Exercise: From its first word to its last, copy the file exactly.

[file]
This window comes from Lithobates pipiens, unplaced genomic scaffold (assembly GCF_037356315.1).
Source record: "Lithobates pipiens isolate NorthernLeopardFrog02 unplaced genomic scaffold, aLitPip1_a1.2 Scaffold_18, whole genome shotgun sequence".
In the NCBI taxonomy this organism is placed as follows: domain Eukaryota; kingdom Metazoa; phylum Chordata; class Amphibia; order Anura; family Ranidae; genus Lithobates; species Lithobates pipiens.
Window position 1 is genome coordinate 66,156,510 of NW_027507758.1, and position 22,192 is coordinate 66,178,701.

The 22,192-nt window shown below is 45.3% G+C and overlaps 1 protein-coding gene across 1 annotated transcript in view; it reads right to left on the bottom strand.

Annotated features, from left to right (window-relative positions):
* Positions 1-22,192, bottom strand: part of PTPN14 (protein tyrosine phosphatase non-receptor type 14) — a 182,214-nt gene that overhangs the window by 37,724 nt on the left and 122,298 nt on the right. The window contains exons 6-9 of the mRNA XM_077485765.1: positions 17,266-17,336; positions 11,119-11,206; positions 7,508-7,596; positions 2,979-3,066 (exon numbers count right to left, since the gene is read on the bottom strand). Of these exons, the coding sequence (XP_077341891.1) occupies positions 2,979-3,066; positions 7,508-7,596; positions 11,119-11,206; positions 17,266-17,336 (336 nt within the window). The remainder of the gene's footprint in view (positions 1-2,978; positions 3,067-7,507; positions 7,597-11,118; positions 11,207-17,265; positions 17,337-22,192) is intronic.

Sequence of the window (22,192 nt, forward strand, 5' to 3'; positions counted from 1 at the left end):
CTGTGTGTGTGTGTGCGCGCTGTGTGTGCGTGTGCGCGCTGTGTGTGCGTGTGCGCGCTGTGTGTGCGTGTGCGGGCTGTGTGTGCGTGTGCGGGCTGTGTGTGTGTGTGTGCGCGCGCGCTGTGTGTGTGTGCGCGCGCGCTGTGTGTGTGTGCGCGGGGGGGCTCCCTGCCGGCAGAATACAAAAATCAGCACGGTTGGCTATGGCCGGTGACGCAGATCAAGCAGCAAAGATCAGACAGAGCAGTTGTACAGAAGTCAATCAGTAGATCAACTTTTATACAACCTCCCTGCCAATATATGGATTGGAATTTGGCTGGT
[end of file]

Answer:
This window comes from Lithobates pipiens, unplaced genomic scaffold (assembly GCF_037356315.1).
Source record: "Lithobates pipiens isolate NorthernLeopardFrog02 unplaced genomic scaffold, aLitPip1_a1.2 Scaffold_18, whole genome shotgun sequence".
In the NCBI taxonomy this organism is placed as follows: domain Eukaryota; kingdom Metazoa; phylum Chordata; class Amphibia; order Anura; family Ranidae; genus Lithobates; species Lithobates pipiens.
Window position 1 is genome coordinate 66,156,510 of NW_027507758.1, and position 22,192 is coordinate 66,178,701.

The 22,192-nt window shown below is 45.3% G+C and overlaps 1 protein-coding gene across 1 annotated transcript in view; it reads right to left on the bottom strand.

Annotated features, from left to right (window-relative positions):
* Positions 1-22,192, bottom strand: part of PTPN14 (protein tyrosine phosphatase non-receptor type 14) — a 182,214-nt gene that overhangs the window by 37,724 nt on the left and 122,298 nt on the right. The window contains exons 6-9 of the mRNA XM_077485765.1: positions 17,266-17,336; positions 11,119-11,206; positions 7,508-7,596; positions 2,979-3,066 (exon numbers count right to left, since the gene is read on the bottom strand). Of these exons, the coding sequence (XP_077341891.1) occupies positions 2,979-3,066; positions 7,508-7,596; positions 11,119-11,206; positions 17,266-17,336 (336 nt within the window). The remainder of the gene's footprint in view (positions 1-2,978; positions 3,067-7,507; positions 7,597-11,118; positions 11,207-17,265; positions 17,337-22,192) is intronic.

Sequence of the window (22,192 nt, forward strand, 5' to 3'; positions counted from 1 at the left end):
CTGTGTGTGTGTGTGCGCGCTGTGTGTGCGTGTGCGCGCTGTGTGTGCGTGTGCGCGCTGTGTGTGCGTGTGCGGGCTGTGTGTGCGTGTGCGGGCTGTGTGTGTGTGTGTGCGCGCGCGCTGTGTGTGTGTGCGCGCGCGCTGTGTGTGTGTGCGCGGGGGGGCTCCCTGCCGGCAGAATACAAAAATCAGCACGGTTGGCTATGGCCGGTGACGCAGATCAAGCAGCAAAGATCAGACAGAGCAGTTGTACAGAAGTCAATCAGTAGATCAACTTTTATACAACCTCCCTGCCAATATATGGATTGGAATTTGGCTGGT